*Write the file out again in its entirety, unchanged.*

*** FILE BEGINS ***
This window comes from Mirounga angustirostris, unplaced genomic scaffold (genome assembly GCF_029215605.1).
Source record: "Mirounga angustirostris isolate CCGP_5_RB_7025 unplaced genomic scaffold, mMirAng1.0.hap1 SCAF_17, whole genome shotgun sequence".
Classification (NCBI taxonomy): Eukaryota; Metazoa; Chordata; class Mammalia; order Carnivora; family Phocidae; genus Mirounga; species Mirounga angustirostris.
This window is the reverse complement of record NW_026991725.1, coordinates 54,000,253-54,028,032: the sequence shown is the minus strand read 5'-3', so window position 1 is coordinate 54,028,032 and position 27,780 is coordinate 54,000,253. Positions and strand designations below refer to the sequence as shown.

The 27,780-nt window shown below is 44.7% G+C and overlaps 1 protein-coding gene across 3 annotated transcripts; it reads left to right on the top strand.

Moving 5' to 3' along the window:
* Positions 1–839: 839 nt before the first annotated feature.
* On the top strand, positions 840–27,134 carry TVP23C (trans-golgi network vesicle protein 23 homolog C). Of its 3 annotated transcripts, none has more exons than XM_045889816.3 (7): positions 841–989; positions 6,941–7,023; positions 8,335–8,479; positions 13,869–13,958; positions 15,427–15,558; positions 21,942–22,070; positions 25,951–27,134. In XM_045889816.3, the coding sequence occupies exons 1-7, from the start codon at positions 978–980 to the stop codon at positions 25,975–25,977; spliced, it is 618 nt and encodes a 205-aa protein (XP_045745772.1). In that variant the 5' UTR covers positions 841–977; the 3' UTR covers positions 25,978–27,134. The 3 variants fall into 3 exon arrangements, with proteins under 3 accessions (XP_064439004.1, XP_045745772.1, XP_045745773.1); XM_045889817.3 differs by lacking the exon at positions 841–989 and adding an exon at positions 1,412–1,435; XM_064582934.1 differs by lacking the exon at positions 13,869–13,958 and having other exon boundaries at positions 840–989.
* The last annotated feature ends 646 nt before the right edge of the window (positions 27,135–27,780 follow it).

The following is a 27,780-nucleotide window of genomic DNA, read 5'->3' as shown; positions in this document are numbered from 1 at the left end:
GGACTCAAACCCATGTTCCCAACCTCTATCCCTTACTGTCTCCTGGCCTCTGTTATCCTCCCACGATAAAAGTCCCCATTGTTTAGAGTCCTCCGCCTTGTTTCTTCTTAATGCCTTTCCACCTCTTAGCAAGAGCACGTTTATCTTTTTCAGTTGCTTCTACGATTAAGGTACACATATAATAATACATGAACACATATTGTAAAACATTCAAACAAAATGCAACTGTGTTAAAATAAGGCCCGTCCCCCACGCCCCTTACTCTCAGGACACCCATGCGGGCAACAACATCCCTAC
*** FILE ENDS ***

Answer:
This window comes from Mirounga angustirostris, unplaced genomic scaffold (genome assembly GCF_029215605.1).
Source record: "Mirounga angustirostris isolate CCGP_5_RB_7025 unplaced genomic scaffold, mMirAng1.0.hap1 SCAF_17, whole genome shotgun sequence".
Classification (NCBI taxonomy): Eukaryota; Metazoa; Chordata; class Mammalia; order Carnivora; family Phocidae; genus Mirounga; species Mirounga angustirostris.
This window is the reverse complement of record NW_026991725.1, coordinates 54,000,253-54,028,032: the sequence shown is the minus strand read 5'-3', so window position 1 is coordinate 54,028,032 and position 27,780 is coordinate 54,000,253. Positions and strand designations below refer to the sequence as shown.

The 27,780-nt window shown below is 44.7% G+C and overlaps 1 protein-coding gene across 3 annotated transcripts; it reads left to right on the top strand.

Moving 5' to 3' along the window:
* Positions 1–839: 839 nt before the first annotated feature.
* On the top strand, positions 840–27,134 carry TVP23C (trans-golgi network vesicle protein 23 homolog C). Of its 3 annotated transcripts, none has more exons than XM_045889816.3 (7): positions 841–989; positions 6,941–7,023; positions 8,335–8,479; positions 13,869–13,958; positions 15,427–15,558; positions 21,942–22,070; positions 25,951–27,134. In XM_045889816.3, the coding sequence occupies exons 1-7, from the start codon at positions 978–980 to the stop codon at positions 25,975–25,977; spliced, it is 618 nt and encodes a 205-aa protein (XP_045745772.1). In that variant the 5' UTR covers positions 841–977; the 3' UTR covers positions 25,978–27,134. The 3 variants fall into 3 exon arrangements, with proteins under 3 accessions (XP_064439004.1, XP_045745772.1, XP_045745773.1); XM_045889817.3 differs by lacking the exon at positions 841–989 and adding an exon at positions 1,412–1,435; XM_064582934.1 differs by lacking the exon at positions 13,869–13,958 and having other exon boundaries at positions 840–989.
* The last annotated feature ends 646 nt before the right edge of the window (positions 27,135–27,780 follow it).

The following is a 27,780-nucleotide window of genomic DNA, read 5'->3' as shown; positions in this document are numbered from 1 at the left end:
GGACTCAAACCCATGTTCCCAACCTCTATCCCTTACTGTCTCCTGGCCTCTGTTATCCTCCCACGATAAAAGTCCCCATTGTTTAGAGTCCTCCGCCTTGTTTCTTCTTAATGCCTTTCCACCTCTTAGCAAGAGCACGTTTATCTTTTTCAGTTGCTTCTACGATTAAGGTACACATATAATAATACATGAACACATATTGTAAAACATTCAAACAAAATGCAACTGTGTTAAAATAAGGCCCGTCCCCCACGCCCCTTACTCTCAGGACACCCATGCGGGCAACAACATCCCTAC